Dolphin says Nintendo has blocked a Steam release of its Wii and GameCube emulator

The Steam launch of Dolphin, an open-source emulator for the Wii and the GameCube, has been postponed indefinitely (via PC gamer). A blog post from the developers says this is due to a Nintendo “ceasing citing the DMCA” (a earlier version of the blog post just said “issued a DMCA” but it has since been updated) after they did announced plans for a Steam launch in March.

It is with great disappointment that we have to announce that the release of Dolphin on Steam has been postponed indefinitely. We have been notified by Valve that Nintendo has issued a ceasefire citing the DMCA against Dolphin’s Steam page, and have removed Dolphin from Steam until the matter is resolved. We are currently exploring our options and will have a more in-depth response in the near future.

We appreciate your patience in the meantime.

Pierre Bourdon, who says he was involved with Dolphin in various capacities for over 10 years and is mentioned in Valve’s email, writes in a series of Mastodon posts that the notice was the result of a back-and-forth with Nintendo initiated by Steam and did not constitute a DMCA notice, calling the action “just standard legal takedowns/C&D between two companies”.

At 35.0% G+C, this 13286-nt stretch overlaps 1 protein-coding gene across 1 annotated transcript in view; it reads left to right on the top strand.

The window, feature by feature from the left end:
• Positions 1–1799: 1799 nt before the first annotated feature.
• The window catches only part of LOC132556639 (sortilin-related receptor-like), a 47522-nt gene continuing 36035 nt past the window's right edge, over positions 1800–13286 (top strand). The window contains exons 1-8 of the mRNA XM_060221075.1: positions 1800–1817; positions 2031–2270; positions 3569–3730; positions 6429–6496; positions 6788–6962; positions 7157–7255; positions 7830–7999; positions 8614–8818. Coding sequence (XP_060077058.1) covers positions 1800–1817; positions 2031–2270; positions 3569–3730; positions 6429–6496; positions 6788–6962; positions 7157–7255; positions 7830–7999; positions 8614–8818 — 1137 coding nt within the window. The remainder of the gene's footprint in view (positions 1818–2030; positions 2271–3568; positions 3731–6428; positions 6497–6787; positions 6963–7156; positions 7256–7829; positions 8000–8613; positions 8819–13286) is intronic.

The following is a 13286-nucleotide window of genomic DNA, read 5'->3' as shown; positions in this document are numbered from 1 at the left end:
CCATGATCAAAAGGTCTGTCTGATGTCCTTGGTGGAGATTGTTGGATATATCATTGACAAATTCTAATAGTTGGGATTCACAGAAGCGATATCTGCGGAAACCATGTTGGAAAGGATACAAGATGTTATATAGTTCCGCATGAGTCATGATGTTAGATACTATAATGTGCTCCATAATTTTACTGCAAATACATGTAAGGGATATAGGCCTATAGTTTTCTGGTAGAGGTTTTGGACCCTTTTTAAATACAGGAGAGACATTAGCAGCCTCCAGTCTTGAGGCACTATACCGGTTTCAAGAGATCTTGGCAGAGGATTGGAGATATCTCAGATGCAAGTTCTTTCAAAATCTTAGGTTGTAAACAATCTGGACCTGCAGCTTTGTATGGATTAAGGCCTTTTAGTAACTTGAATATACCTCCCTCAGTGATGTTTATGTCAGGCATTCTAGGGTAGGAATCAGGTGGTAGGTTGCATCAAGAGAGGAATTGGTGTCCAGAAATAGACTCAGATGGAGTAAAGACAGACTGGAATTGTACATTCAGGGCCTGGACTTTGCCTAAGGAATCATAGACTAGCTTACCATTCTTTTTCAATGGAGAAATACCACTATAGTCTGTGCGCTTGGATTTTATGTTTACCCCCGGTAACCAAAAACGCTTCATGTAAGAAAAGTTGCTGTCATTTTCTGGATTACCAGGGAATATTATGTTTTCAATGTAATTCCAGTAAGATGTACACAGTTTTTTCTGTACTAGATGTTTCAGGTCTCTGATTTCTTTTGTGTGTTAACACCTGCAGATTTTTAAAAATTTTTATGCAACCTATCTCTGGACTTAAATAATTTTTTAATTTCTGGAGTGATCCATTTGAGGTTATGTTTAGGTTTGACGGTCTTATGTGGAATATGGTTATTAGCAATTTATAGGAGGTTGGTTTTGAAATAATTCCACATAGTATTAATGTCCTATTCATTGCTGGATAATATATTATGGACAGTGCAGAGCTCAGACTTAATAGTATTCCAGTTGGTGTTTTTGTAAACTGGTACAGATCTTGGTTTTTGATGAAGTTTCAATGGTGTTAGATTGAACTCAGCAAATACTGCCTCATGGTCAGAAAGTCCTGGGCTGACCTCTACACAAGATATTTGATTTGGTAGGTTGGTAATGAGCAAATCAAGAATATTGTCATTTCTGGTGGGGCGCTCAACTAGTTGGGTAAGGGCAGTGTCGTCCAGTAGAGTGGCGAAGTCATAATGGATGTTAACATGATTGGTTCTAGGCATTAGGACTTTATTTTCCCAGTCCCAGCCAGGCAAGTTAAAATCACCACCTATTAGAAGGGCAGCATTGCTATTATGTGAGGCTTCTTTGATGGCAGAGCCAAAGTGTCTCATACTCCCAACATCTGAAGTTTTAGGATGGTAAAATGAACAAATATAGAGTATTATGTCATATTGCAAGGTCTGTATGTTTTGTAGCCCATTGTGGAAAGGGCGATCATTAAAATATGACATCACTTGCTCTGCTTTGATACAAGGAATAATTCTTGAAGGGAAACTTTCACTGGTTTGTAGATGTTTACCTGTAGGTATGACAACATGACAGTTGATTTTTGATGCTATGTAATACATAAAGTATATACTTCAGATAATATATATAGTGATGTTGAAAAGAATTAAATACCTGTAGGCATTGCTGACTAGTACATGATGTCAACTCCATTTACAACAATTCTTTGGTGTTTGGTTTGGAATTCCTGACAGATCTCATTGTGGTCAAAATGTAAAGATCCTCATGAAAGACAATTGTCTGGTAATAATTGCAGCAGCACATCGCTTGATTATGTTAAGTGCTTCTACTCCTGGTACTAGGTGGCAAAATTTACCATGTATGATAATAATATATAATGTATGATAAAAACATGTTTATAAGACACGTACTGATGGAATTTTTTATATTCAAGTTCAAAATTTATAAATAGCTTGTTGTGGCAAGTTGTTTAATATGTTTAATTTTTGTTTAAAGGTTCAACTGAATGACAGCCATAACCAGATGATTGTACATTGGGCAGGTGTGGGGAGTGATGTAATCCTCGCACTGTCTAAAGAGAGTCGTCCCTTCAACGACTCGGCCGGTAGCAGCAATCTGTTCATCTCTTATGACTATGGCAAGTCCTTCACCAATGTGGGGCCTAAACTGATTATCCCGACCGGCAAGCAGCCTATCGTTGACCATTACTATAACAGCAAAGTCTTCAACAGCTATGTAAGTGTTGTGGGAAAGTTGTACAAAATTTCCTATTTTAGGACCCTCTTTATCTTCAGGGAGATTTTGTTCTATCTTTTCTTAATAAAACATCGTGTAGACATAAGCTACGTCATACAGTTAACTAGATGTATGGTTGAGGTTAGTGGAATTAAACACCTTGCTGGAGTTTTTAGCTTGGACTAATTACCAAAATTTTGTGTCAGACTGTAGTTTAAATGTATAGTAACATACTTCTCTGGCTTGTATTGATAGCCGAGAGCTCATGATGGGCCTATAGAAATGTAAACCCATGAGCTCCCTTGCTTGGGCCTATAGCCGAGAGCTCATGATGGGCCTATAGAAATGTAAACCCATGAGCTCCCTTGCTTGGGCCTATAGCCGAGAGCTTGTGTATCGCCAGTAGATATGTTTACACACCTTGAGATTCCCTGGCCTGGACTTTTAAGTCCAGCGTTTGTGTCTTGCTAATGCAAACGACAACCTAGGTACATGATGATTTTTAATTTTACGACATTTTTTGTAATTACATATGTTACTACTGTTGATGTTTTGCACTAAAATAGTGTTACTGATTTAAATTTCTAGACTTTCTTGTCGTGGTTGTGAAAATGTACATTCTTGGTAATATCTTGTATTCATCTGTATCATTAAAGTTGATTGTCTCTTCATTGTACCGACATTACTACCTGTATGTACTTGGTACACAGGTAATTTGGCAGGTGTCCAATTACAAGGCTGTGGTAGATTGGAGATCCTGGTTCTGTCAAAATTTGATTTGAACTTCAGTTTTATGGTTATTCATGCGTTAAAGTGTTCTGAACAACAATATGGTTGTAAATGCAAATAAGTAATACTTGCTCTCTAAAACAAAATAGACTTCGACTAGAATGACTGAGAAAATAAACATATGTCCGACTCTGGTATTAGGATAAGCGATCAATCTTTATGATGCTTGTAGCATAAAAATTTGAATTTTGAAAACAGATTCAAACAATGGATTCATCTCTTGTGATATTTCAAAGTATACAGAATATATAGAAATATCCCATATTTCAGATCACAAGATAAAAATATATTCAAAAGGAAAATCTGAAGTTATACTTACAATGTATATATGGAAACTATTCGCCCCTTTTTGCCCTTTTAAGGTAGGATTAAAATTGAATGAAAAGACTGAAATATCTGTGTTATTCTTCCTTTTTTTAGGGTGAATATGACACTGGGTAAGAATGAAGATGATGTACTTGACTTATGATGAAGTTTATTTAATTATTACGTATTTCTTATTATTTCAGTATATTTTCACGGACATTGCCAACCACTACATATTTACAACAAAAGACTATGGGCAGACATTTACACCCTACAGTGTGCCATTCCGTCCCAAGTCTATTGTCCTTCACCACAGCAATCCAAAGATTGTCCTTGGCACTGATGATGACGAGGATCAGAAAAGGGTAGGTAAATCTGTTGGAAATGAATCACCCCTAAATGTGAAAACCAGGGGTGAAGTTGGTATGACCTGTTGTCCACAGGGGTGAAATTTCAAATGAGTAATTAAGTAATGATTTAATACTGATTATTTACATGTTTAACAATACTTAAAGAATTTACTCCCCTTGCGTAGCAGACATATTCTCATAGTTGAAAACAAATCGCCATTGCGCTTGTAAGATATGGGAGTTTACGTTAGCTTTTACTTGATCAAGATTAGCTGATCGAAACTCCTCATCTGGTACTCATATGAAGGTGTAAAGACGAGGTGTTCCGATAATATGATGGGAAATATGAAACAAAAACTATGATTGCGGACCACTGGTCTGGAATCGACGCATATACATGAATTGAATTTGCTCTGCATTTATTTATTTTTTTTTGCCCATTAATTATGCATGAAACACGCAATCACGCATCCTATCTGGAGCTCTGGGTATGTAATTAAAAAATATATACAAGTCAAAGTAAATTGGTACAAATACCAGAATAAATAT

One element Nintendo uses to justify its request to block Dolphin lies in the distribution of the Wii AES-128 disk encryption, according to Bourdon. Instead of asking users to provide the key themselves, for years the software ships with the Wii’s “common key” embedded in the source code.

Bourdon wrote on Mastodon that, unlike a simple DMCA takedown, Dolphin’s makers have no legal means of pushing back in this case. This leaves the group at the whim of Valve, who it believes Nintendo could have ignored at this stage without any repercussions.

We’ve reached out to Valve, Nintendo, and The Dolphin Emulator Project for further comment.

At least one other emulator, , exists on the Steam platform, although that software doesn’t work quite the same way as Dolphin. Where Dolphin directly emulates the GameCube and Wii consoles, RetroArch serves as a frontend into which emulator “cores” can be loaded, giving users one central place to configure software settings for their emulators.